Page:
In Jones v. George F. Getty Oil Co., supra, and Shipman v. Macco Corporation, supra, it was said:"`The ultimate test is: Whose is the work being done? * * * In determining whose work is being done, the question of the power to control the work is of great importance * * * but is not conclusive. * * * The identity of the person who, in fact, directs the details of the work and gives the immediate instructions to the workmen is of comparatively small importance, the power of control referred to being the power to control the undertaking as a whole. * * *'"
In Gilbert v. E.B. Law and Son, Inc., 60 N.M. 101, 287 P.2d 992 (1955), it was held that the making of the accident report by the employer and the payment of compensation by the insurer constituted an admission against interest by the employer and the insurer sufficient to support an award of compensation. In Michael v. Bauman, 76 N.M. 225, 413 P.2d 888 (1966), it was held this admission was rebuttable and not conclusive.
In considering the merits of a motion for summary judgment, it is not the function of the trial court or the appellate court to weigh evidence. A summary judgment may be granted only where the facts are clear and undisputed. Mizer v. Southern Pacific Company, 77 N.M. 74, 419 P.2d 452 (1966). See also, Federal Building Service v. Mountain States Tel. & Tel. Co., 76 N.M. 524, 417 P.2d 24 (1966); Cromer v. J.W. Jones Construction Company, 79 N.M. 179, 441 P.2d 219 (Ct.App. 1968). The evidence must be viewed in its most favorable aspect in support of a trial on the issues. General Electric Credit Corporation v. Tidenberg, 78 N.M. 59, 428 P.2d 33 (1967); Institute for Essential Housing, Inc. v. Keith, 76 N.M. 492, 416 P.2d 157 (1966); Archie v. Smith, 78 N.M. 548, 434 P.2d 73 (Ct.App. 1967).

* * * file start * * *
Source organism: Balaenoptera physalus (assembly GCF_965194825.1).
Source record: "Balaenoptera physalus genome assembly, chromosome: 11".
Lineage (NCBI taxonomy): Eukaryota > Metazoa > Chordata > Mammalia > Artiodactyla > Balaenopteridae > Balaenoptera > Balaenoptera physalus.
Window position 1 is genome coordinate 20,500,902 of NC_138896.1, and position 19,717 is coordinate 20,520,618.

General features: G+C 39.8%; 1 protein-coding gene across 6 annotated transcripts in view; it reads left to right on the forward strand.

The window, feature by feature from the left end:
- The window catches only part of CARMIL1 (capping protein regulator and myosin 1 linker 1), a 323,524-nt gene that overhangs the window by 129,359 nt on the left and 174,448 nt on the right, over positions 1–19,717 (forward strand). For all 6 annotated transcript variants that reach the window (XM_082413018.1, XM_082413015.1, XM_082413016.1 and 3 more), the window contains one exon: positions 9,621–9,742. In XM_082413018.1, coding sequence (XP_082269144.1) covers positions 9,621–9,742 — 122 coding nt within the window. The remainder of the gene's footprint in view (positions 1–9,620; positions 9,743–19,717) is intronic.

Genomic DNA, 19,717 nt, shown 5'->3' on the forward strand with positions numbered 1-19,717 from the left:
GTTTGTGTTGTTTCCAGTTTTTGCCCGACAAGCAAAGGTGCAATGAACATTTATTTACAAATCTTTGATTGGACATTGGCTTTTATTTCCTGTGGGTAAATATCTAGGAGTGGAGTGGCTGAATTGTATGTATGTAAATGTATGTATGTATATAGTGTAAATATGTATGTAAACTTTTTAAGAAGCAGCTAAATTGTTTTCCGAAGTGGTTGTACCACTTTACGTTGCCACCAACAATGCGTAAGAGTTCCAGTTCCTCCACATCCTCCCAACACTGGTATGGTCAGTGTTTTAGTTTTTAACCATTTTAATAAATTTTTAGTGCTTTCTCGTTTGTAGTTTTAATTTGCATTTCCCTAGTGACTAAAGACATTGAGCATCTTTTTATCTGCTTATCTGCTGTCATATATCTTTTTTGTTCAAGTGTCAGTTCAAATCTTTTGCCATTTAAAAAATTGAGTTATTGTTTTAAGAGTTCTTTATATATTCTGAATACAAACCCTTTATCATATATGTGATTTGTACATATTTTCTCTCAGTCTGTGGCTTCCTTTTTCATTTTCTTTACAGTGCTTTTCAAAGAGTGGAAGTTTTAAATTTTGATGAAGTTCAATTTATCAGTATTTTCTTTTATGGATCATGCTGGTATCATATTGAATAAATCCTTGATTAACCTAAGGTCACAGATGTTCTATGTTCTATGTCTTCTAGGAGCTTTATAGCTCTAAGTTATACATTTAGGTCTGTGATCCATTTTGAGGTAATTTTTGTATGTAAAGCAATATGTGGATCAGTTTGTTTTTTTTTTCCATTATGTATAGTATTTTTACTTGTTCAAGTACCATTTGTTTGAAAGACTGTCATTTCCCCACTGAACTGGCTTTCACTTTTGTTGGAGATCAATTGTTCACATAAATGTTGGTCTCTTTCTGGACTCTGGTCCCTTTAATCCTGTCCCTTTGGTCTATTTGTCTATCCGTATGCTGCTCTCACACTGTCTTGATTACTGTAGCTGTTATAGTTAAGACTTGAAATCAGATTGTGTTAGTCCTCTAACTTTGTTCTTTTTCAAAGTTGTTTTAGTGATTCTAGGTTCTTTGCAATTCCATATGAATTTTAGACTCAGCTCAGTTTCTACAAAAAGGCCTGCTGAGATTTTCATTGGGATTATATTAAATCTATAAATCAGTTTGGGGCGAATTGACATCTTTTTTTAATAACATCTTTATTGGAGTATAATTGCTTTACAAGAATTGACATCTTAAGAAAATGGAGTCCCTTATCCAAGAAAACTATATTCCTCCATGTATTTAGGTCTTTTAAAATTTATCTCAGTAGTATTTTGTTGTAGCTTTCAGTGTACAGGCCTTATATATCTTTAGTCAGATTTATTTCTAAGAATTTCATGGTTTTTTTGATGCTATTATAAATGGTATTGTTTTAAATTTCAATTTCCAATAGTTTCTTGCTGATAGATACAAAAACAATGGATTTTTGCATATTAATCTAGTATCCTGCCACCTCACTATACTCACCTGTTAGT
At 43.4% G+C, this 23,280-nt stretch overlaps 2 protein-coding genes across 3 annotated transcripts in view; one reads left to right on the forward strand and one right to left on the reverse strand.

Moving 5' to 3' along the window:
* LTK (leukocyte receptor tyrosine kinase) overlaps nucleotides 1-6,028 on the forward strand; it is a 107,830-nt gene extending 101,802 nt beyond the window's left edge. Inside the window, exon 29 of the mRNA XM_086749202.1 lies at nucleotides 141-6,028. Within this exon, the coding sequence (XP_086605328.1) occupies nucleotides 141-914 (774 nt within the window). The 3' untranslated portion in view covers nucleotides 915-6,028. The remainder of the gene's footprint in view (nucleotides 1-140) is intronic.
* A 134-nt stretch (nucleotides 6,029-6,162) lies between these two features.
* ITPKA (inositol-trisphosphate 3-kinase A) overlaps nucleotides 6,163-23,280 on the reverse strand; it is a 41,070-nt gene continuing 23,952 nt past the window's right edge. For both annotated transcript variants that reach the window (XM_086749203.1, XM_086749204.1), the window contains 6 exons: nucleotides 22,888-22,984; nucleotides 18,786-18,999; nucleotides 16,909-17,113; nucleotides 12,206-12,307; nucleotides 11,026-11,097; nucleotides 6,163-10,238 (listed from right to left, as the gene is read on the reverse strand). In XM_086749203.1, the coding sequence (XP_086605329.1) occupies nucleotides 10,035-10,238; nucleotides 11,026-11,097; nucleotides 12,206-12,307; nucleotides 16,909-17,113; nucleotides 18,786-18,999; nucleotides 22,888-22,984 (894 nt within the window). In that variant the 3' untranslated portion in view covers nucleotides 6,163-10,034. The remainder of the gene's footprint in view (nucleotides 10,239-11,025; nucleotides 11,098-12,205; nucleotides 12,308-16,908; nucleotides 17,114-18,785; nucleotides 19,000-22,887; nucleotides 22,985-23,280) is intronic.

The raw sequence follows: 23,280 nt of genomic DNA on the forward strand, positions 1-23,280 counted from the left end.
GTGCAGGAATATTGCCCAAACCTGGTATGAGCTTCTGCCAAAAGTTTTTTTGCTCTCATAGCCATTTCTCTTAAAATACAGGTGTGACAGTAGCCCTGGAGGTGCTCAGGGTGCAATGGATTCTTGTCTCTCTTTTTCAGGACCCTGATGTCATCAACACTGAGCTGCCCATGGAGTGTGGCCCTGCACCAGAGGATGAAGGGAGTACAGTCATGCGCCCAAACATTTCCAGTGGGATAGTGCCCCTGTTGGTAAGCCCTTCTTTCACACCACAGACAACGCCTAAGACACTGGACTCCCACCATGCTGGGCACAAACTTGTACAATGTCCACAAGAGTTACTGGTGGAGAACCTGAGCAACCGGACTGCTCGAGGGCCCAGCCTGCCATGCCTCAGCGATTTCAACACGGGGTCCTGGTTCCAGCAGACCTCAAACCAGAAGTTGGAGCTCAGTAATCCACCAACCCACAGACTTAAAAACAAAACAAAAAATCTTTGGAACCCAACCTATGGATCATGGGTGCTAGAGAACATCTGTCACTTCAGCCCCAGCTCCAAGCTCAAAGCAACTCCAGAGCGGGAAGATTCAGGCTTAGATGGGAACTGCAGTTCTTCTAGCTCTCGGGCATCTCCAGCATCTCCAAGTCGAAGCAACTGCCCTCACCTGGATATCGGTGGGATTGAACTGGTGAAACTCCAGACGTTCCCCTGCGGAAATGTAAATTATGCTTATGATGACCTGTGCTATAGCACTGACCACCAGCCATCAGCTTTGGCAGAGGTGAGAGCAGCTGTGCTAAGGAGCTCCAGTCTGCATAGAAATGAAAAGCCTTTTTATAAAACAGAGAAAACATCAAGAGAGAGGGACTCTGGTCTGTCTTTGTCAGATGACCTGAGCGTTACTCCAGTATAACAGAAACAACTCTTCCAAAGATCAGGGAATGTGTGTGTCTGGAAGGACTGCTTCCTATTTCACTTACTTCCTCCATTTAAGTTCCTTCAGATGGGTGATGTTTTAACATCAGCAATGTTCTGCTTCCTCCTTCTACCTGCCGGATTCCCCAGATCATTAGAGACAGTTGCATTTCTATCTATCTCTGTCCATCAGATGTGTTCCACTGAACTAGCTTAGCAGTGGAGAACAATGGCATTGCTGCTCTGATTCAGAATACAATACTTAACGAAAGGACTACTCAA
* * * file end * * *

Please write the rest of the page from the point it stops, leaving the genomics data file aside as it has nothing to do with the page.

The trial court could not properly disregard the evidence which supported plaintiff's claim that the accident arose out of and in the course of his employment by J.S. & H., and, particularly, it could not properly disregard the admission raised by the making of the accident report by the foreman of J.S. & H. and the payment of weekly compensation and medical benefits by the insurer. This admission, though not conclusive, is sufficient to support a finding that the accident did arise out of and in the course of plaintiff's employment by J.S. & H. Michael v. Bauman, supra; Gilbert v. *629 E.B. Law and Son, Inc., supra. The evidence to the contrary is not conclusive on this issue, even though plaintiff did consider the work he was performing as that of Lembke.
Although the trial court may be of the opinion that eventually it must decide the issues in favor of the party moving for summary judgment, if there be a genuine issue on an essential fact, evidence thereon should be heard at a trial, and no attempt should be made to try the case in advance in the summary proceedings. See Sandoval v. Board of Regents of N.M. State Univ., 75 N.M. 261, 403 P.2d 699 (1965); Coca v. Arceo, 71 N.M. 186, 376 P.2d 970 (1962).
The summary judgment should be reversed and the cause remanded for trial on the issues presented.
It is so ordered.
Speiss, C.J., and Wood, J., concur.